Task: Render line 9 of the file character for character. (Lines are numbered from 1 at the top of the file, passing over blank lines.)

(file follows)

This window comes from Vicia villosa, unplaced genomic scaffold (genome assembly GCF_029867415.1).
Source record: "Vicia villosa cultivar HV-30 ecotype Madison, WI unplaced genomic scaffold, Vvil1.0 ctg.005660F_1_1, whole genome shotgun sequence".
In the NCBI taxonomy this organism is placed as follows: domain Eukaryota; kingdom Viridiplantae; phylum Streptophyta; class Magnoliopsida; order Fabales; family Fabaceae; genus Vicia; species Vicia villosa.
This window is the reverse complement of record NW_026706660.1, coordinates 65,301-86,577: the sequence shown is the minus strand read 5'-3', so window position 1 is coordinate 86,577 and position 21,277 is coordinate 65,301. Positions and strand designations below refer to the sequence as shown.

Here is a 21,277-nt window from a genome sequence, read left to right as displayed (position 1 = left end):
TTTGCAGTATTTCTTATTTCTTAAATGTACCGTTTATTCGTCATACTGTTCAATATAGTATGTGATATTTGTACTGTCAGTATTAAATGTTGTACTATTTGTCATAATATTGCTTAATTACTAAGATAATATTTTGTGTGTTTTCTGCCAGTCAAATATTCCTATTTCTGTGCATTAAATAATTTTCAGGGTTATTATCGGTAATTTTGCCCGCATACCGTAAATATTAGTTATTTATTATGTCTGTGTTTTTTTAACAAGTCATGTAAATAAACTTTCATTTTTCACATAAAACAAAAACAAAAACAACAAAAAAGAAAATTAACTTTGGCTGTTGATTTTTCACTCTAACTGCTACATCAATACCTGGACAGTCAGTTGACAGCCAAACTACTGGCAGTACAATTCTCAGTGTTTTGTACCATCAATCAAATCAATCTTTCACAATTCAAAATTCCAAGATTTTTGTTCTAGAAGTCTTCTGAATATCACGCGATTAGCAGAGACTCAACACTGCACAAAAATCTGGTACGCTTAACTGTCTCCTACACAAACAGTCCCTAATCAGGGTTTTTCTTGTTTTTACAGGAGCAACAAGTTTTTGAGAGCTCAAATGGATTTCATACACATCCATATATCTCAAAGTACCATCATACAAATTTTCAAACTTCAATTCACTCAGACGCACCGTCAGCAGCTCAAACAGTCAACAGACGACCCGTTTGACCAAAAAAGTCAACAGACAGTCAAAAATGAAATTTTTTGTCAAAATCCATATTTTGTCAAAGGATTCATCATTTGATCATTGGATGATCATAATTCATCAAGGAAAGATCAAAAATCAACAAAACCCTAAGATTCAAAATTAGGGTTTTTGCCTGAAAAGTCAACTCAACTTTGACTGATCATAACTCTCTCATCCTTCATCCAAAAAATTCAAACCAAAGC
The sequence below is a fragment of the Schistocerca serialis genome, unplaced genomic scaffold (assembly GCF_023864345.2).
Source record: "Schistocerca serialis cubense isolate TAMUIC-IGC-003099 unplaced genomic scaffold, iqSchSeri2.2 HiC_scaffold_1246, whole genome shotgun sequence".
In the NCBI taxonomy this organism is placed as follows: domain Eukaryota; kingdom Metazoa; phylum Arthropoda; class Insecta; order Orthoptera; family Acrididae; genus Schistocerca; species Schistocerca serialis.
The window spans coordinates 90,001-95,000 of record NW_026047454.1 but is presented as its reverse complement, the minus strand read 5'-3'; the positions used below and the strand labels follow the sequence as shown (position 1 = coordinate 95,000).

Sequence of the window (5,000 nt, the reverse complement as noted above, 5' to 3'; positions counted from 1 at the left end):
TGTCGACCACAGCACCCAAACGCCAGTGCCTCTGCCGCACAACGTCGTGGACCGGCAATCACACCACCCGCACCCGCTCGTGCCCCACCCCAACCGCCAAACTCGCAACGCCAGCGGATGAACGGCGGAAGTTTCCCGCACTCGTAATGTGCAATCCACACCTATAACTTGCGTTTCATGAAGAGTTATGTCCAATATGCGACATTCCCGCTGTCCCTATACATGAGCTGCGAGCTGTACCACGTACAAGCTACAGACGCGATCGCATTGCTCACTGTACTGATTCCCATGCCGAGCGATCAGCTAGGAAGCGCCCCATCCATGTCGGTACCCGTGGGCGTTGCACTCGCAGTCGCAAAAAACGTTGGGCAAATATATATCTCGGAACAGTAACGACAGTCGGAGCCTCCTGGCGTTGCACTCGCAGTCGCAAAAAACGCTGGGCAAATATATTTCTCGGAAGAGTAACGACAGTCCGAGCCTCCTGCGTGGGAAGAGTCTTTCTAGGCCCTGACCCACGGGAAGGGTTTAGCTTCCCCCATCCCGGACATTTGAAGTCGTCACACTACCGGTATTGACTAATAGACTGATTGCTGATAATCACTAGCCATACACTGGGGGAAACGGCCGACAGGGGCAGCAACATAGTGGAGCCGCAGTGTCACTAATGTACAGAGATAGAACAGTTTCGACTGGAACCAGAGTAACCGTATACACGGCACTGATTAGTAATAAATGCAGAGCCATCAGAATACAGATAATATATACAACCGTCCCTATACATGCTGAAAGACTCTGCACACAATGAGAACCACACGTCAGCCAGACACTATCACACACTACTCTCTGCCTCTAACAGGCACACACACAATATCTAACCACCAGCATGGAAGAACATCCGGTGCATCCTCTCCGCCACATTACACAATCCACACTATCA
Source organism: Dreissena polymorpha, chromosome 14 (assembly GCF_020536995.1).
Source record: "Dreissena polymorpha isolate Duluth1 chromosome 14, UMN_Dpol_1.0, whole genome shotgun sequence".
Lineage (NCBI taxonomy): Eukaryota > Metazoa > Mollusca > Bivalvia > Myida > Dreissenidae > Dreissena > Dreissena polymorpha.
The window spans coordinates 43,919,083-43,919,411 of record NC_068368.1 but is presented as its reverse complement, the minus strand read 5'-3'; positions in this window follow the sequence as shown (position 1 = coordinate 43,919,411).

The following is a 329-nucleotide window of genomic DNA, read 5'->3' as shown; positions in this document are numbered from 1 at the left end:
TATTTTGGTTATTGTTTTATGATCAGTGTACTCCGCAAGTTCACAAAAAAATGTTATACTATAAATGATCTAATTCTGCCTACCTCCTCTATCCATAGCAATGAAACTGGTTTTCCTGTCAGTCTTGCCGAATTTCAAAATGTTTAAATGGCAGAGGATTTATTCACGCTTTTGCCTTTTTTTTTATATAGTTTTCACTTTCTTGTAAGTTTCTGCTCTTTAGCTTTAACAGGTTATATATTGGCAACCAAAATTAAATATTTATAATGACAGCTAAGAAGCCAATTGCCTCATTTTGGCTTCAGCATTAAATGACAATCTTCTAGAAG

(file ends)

In the NCBI taxonomy this organism is placed as follows: domain Eukaryota; kingdom Metazoa; phylum Arthropoda; class Insecta; order Orthoptera; family Acrididae; genus Schistocerca; species Schistocerca serialis.